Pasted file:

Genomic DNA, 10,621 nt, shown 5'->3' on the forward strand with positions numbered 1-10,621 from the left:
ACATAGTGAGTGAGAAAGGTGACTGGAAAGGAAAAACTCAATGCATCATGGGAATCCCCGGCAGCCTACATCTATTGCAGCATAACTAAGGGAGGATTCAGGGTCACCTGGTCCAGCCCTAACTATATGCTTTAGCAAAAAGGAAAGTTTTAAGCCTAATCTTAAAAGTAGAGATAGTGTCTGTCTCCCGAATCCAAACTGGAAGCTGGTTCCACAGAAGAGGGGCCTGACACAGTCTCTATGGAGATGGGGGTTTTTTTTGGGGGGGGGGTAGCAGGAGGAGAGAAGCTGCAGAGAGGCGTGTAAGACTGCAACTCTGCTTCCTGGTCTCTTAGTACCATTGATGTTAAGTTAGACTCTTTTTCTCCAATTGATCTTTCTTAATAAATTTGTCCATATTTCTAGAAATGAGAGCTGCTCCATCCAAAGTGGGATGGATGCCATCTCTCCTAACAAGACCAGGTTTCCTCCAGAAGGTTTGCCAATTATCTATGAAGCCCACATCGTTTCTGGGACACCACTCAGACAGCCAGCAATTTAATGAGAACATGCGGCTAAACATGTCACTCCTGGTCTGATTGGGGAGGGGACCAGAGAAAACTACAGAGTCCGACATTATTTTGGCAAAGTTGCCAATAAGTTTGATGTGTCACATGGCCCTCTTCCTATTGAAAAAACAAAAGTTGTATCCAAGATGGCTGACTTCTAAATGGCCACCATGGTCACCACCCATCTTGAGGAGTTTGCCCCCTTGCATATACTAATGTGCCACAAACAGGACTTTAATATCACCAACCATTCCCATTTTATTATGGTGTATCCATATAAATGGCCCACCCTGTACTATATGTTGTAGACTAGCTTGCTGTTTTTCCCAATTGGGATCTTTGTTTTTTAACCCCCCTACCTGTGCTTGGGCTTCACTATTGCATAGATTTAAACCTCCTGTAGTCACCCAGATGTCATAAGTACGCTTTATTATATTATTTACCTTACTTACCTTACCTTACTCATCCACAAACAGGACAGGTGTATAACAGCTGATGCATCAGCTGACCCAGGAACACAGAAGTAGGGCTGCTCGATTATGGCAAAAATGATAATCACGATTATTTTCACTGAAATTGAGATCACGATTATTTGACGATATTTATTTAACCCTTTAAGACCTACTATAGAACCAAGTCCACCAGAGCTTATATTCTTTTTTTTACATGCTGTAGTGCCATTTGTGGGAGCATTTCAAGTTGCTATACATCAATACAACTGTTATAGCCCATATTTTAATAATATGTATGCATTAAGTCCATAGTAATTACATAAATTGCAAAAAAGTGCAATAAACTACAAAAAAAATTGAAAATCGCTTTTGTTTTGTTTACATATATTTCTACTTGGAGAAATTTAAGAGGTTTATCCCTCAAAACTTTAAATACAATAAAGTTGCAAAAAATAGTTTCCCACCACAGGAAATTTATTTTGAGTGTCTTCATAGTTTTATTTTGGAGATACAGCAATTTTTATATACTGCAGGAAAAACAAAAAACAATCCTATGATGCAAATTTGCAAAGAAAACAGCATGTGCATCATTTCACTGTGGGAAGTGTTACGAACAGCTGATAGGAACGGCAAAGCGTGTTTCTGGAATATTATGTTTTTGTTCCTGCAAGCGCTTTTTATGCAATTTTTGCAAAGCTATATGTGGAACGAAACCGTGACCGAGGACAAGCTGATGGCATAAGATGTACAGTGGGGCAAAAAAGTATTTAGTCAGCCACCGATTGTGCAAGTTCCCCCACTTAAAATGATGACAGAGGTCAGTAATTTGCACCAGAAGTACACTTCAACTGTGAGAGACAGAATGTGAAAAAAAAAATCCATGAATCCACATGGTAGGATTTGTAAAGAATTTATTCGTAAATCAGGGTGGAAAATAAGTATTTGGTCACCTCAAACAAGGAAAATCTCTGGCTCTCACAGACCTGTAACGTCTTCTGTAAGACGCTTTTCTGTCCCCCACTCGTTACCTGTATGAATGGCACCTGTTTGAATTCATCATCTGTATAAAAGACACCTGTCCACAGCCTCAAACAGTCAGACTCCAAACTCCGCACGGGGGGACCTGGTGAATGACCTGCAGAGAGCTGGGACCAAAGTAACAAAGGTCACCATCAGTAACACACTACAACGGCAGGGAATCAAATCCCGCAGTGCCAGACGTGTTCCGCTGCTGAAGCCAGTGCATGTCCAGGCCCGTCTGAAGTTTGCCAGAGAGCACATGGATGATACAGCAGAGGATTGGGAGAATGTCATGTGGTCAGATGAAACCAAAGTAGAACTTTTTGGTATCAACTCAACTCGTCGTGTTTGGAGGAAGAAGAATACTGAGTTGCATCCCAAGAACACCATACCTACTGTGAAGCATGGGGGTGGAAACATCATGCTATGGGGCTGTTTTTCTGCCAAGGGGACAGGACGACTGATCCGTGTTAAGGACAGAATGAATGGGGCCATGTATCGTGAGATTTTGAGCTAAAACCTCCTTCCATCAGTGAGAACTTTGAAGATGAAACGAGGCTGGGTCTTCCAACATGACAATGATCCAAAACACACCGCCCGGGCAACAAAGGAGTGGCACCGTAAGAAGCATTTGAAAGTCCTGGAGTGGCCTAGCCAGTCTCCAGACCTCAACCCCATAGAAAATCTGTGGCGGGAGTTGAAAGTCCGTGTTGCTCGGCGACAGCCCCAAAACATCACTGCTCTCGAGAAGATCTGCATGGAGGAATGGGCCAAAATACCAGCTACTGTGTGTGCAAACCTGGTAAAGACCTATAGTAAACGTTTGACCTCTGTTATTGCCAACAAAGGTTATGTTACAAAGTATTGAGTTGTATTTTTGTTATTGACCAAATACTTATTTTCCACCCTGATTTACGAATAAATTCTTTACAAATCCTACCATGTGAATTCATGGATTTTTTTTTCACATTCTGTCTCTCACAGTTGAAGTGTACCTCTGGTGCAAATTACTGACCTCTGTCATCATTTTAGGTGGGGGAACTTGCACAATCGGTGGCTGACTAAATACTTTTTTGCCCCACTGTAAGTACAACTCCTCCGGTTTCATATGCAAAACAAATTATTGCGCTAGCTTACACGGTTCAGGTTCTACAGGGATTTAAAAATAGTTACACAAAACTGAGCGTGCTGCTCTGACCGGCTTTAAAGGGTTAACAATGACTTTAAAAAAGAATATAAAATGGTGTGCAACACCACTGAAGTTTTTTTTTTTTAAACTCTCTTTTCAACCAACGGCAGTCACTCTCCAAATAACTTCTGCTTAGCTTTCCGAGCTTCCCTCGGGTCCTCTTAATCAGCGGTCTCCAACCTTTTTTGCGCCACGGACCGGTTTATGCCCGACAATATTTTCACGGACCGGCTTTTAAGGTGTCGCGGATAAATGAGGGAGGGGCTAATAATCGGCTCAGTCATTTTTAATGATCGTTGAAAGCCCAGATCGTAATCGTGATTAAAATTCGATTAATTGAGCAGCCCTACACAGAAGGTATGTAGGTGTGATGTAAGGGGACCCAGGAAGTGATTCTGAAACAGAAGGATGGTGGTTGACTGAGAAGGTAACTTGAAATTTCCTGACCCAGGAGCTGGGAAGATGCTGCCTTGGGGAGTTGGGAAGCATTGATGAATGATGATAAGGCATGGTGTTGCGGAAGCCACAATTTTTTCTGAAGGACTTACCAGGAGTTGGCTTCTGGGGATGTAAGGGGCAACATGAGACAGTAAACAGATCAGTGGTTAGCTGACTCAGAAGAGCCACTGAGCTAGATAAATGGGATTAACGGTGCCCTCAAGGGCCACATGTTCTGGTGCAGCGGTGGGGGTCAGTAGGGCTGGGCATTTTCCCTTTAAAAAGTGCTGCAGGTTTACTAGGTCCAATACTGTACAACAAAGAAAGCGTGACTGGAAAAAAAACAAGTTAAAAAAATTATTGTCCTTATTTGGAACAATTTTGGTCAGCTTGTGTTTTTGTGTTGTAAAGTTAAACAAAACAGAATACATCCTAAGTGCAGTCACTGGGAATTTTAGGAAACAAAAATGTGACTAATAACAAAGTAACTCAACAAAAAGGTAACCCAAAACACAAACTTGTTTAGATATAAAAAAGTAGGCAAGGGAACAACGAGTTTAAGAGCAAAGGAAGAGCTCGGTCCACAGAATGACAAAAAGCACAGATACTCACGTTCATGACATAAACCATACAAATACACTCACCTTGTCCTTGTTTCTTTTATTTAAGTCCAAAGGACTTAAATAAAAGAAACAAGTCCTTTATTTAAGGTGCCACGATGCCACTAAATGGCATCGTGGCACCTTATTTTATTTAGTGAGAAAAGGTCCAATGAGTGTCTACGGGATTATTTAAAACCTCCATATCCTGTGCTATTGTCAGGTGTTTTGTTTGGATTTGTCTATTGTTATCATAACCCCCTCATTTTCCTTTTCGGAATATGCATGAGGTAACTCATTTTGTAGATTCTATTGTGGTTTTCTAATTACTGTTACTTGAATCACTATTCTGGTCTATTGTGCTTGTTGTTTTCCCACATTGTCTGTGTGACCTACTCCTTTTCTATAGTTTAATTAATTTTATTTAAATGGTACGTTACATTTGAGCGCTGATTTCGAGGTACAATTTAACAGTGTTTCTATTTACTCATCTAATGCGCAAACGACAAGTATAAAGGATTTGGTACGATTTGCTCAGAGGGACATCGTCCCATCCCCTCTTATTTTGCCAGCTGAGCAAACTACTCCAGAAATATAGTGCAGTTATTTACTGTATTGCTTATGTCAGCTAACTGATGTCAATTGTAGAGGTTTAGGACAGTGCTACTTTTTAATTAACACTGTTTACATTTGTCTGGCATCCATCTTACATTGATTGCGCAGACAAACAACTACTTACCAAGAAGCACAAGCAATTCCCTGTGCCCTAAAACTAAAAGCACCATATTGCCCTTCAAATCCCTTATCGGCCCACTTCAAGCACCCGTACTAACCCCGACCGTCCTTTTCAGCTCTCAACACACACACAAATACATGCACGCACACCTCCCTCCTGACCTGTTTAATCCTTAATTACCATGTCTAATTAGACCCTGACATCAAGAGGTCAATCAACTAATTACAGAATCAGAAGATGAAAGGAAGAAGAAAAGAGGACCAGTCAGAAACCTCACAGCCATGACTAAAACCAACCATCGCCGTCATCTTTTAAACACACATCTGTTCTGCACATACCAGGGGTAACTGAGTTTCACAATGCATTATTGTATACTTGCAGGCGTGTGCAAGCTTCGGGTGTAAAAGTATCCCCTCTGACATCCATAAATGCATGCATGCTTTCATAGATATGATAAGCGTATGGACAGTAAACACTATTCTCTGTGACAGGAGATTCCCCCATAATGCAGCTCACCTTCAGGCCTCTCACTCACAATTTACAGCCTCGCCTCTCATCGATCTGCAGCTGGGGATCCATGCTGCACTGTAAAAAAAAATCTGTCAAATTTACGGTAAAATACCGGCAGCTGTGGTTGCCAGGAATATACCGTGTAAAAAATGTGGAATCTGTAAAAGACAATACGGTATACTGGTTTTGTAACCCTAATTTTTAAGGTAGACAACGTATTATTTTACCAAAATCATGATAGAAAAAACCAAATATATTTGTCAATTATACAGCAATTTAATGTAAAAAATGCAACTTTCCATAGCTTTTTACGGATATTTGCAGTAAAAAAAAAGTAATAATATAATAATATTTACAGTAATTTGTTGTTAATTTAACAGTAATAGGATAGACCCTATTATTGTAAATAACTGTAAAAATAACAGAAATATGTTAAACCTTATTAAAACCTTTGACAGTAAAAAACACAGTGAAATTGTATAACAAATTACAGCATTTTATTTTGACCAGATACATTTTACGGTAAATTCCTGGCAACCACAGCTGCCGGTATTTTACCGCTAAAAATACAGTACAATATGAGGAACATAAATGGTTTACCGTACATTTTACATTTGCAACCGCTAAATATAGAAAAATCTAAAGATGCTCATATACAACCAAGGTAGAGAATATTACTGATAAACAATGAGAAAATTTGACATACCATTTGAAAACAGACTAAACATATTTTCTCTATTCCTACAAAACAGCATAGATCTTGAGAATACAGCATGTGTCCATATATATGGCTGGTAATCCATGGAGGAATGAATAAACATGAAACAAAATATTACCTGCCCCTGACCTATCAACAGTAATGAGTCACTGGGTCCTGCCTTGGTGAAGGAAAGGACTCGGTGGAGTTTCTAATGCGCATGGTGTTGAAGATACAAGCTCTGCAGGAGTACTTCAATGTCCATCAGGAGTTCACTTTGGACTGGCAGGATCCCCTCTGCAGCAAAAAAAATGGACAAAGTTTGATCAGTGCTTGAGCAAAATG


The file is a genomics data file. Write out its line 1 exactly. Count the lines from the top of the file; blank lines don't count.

Genomic DNA, 10,621 nt, shown 5'->3' on the forward strand with positions numbered 1-10,621 from the left: